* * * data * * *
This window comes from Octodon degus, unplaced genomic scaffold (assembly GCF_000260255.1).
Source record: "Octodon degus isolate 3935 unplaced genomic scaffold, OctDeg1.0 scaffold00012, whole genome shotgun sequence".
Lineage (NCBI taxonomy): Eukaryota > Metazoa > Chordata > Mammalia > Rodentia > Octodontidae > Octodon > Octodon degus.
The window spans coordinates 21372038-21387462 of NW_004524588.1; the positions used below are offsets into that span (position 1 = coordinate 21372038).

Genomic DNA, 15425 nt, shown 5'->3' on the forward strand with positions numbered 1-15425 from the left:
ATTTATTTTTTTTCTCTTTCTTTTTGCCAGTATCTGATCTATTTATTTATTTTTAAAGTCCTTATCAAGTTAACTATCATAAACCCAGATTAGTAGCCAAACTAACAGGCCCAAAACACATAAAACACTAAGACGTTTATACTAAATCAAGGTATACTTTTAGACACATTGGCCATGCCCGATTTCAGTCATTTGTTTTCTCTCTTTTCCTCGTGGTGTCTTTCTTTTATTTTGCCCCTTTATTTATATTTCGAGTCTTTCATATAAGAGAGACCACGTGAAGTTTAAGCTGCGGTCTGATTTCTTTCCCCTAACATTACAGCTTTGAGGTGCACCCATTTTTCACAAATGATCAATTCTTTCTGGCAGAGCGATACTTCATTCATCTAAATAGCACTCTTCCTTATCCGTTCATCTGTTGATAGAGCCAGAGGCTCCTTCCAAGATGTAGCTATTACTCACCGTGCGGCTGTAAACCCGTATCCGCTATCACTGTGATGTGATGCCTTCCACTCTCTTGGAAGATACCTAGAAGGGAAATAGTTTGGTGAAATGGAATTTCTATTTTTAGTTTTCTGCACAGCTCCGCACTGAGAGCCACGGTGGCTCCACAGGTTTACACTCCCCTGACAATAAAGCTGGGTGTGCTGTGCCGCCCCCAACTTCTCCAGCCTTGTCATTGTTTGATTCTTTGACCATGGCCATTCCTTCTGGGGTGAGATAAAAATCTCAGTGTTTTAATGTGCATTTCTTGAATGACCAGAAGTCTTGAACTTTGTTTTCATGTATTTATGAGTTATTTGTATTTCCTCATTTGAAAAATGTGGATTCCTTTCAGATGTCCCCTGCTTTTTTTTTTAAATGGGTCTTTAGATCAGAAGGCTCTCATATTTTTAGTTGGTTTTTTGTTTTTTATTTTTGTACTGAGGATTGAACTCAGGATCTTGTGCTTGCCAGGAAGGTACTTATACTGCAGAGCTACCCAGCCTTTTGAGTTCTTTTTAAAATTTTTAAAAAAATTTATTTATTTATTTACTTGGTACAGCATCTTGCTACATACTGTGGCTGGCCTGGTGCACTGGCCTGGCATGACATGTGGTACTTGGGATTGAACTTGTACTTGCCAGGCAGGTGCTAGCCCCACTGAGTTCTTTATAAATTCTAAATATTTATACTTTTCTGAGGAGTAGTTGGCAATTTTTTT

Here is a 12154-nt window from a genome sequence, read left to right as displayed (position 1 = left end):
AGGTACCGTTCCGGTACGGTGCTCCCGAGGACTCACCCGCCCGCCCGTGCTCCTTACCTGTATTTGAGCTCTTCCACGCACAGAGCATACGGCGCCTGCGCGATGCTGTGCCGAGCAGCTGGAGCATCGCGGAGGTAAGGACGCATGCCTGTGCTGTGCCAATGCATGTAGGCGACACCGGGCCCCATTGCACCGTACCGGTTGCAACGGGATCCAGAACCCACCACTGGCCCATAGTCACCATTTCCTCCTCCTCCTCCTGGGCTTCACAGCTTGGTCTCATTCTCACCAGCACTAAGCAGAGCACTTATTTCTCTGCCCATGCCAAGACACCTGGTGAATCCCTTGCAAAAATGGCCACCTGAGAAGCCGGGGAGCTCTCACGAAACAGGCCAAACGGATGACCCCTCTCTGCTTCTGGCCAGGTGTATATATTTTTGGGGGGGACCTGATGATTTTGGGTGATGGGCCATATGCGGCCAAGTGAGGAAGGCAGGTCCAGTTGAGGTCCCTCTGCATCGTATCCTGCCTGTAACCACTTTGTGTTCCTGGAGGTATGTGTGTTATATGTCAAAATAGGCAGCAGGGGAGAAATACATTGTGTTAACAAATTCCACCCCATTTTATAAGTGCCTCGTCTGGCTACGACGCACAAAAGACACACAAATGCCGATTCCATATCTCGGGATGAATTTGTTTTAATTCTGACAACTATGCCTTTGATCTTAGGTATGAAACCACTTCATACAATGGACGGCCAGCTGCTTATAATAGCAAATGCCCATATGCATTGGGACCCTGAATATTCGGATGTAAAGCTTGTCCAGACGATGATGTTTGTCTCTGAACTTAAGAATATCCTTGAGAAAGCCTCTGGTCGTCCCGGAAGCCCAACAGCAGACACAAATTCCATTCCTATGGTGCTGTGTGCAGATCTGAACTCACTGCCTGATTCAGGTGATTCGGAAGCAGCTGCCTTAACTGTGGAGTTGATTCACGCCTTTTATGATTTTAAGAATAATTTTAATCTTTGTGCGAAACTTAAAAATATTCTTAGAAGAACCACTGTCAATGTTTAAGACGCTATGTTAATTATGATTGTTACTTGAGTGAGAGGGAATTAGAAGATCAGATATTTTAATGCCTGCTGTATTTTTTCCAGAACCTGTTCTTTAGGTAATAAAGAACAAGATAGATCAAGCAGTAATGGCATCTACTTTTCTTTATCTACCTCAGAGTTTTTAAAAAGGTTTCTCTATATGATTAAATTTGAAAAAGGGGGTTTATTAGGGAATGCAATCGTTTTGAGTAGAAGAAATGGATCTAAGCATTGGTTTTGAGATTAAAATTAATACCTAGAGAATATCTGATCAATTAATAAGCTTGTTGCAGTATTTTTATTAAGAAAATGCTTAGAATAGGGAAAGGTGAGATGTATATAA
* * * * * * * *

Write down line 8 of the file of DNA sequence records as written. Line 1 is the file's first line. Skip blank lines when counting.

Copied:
AGGTACCGTTCCGGTACGGTGCTCCCGAGGACTCACCCGCCCGCCCGTGCTCCTTACCTGTATTTGAGCTCTTCCACGCACAGAGCATACGGCGCCTGCGCGATGCTGTGCCGAGCAGCTGGAGCATCGCGGAGGTAAGGACGCATGCCTGTGCTGTGCCAATGCATGTAGGCGACACCGGGCCCCATTGCACCGTACCGGTTGCAACGGGATCCAGAACCCACCACTGGCCCATAGTCACCATTTCCTCCTCCTCCTCCTGGGCTTCACAGCTTGGTCTCATTCTCACCAGCACTAAGCAGAGCACTTATTTCTCTGCCCATGCCAAGACACCTGGTGAATCCCTTGCAAAAATGGCCACCTGAGAAGCCGGGGAGCTCTCACGAAACAGGCCAAACGGATGACCCCTCTCTGCTTCTGGCCAGGTGTATATATTTTTGGGGGGGACCTGATGATTTTGGGTGATGGGCCATATGCGGCCAAGTGAGGAAGGCAGGTCCAGTTGAGGTCCCTCTGCATCGTATCCTGCCTGTAACCACTTTGTGTTCCTGGAGGTATGTGTGTTATATGTCAAAATAGGCAGCAGGGGAGAAATACATTGTGTTAACAAATTCCACCCCATTTTATAAGTGCCTCGTCTGGCTACGACGCACAAAAGACACACAAATGCCGATTCCATATCTCGGGATGAATTTGTTTTAATTCTGACAACTATGCCTTTGATCTTAGGTATGAAACCACTTCATACAATGGACGGCCAGCTGCTTATAATAGCAAATGCCCATATGCATTGGGACCCTGAATATTCGGATGTAAAGCTTGTCCAGACGATGATGTTTGTCTCTGAACTTAAGAATATCCTTGAGAAAGCCTCTGGTCGTCCCGGAAGCCCAACAGCAGACACAAATTCCATTCCTATGGTGCTGTGTGCAGATCTGAACTCACTGCCTGATTCAGGTGATTCGGAAGCAGCTGCCTTAACTGTGGAGTTGATTCACGCCTTTTATGATTTTAAGAATAATTTTAATCTTTGTGCGAAACTTAAAAATATTCTTAGAAGAACCACTGTCAATGTTTAAGACGCTATGTTAATTATGATTGTTACTTGAGTGAGAGGGAATTAGAAGATCAGATATTTTAATGCCTGCTGTATTTTTTCCAGAACCTGTTCTTTAGGTAATAAAGAACAAGATAGATCAAGCAGTAATGGCATCTACTTTTCTTTATCTACCTCAGAGTTTTTAAAAAGGTTTCTCTATATGATTAAATTTGAAAAAGGGGGTTTATTAGGGAATGCAATCGTTTTGAGTAGAAGAAATGGATCTAAGCATTGGTTTTGAGATTAAAATTAATACCTAGAGAATATCTGATCAATTAATAAGCTTGTTGCAGTATTTTTATTAAGAAAATGCTTAGAATAGGGAAAGGTGAGATGTATATAA